One of the criticism’s of the ADT Pulse system was a lack of “Scenes.” Other automation systems provide the user with the ability to set up automations as a group. Rather then making a series of individual automations a user can select a “scene” or “mode” that triggers a list of user defined automations.
ADT has sent an email to Pulse users. See below:
Dear Valued ADT Customer,
In the next few weeks, we’ll be adding several new interactive features to selected ADT Pulse® Interactive Solutions packages – features that take ADT Pulse® simplicity and automation to a new level:
Modes: At the touch of a button, ADT Pulse “Vacation Mode” can lock the doors, turn off the lights and adjust the temperature. Or, arm the system and set your lights to turn off in 30 seconds when you select “Sleep Mode.” You can customize a total of eight different modes to tailor your environment to suit your lifestyle.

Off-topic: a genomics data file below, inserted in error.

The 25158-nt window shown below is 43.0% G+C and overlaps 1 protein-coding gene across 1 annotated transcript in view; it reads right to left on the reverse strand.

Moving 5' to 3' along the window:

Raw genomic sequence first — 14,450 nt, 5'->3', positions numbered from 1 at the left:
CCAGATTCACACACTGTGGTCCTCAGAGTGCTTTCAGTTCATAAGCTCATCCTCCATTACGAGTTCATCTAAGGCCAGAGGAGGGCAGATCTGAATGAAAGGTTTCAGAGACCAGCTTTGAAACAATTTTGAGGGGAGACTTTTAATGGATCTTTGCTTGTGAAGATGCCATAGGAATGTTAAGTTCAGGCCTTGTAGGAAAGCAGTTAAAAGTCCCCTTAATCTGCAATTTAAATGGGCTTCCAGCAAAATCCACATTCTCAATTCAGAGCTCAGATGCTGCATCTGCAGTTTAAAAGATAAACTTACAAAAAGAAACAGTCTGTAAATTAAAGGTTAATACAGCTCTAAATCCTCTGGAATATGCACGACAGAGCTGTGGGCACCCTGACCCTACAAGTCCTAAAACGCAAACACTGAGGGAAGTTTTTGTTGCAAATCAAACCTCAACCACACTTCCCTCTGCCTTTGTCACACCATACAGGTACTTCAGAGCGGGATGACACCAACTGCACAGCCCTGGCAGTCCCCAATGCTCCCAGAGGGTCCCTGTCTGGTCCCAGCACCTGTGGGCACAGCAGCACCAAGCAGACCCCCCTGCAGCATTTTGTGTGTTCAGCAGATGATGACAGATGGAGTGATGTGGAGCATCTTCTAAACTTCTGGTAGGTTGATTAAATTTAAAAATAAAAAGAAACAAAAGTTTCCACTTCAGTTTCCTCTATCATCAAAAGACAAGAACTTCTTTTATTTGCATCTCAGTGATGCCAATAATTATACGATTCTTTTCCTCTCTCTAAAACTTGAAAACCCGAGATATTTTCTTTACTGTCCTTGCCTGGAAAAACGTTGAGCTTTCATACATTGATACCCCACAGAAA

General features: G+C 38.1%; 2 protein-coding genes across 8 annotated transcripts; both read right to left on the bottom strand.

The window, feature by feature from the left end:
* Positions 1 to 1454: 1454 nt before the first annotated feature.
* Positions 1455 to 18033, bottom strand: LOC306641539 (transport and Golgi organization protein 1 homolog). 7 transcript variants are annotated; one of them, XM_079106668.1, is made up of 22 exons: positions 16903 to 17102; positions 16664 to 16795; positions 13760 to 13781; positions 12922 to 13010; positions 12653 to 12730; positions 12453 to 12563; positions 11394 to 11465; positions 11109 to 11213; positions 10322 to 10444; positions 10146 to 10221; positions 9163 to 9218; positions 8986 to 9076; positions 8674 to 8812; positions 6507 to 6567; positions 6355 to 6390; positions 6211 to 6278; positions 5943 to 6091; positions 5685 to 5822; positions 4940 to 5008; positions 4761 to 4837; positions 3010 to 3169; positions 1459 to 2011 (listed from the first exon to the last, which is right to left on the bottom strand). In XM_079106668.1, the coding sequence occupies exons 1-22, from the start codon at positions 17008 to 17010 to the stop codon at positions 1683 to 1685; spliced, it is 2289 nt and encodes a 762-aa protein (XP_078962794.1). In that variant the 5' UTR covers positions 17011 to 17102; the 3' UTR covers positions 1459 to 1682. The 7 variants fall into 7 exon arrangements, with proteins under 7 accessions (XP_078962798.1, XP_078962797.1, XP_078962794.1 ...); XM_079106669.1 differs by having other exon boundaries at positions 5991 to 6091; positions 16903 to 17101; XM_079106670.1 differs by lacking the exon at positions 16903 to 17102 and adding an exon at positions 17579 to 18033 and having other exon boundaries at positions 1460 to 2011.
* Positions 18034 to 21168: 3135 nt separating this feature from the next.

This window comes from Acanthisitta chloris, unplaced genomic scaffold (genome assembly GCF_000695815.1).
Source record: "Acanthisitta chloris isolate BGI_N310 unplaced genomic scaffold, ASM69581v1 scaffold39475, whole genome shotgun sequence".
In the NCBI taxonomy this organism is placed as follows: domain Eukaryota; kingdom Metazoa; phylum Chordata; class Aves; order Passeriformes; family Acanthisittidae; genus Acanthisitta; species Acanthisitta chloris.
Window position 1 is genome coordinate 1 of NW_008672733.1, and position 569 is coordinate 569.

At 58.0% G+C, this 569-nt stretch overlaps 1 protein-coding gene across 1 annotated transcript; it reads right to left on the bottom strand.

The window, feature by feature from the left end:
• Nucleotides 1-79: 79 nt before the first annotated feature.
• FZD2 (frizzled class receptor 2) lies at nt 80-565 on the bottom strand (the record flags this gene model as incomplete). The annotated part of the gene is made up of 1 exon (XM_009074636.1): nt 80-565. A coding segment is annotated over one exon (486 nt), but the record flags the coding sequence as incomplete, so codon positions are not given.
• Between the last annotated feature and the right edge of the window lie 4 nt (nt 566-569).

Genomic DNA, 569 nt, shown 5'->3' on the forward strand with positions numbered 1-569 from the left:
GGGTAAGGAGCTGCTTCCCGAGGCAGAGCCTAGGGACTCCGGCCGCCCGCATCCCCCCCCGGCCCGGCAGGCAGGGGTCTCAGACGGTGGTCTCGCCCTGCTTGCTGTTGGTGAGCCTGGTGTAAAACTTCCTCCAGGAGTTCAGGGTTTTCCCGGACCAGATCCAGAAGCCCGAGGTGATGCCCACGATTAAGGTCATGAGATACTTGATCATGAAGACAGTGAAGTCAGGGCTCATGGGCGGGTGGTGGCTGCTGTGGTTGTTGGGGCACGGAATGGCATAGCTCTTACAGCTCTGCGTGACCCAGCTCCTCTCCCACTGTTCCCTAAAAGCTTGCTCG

New – Home View now available for Android™ mobile devices: Previously available to IOS users, Android device users can quickly create a unique floor plan that indicates the placement of the devices connected to the ADT Pulse system in your home or business.
Home View “Zoom In”: Zoom in or out with simple gestures like pinching or double-tapping to easily view the details of the ADT Pulse devices in your home or business.
Auto-Delay Settings: Control the sequence and timing of your automations. For example, when you enter the front door, multiple automations can be set to turn on all lights immediately, lock the door after 10 seconds, then adjust the temperature after 30 seconds.
A web page with a video is available here.
From the looks of it you will know when you have the upgrade based on the addition of a added button by your alarm indicator on the portal. Stay tuned.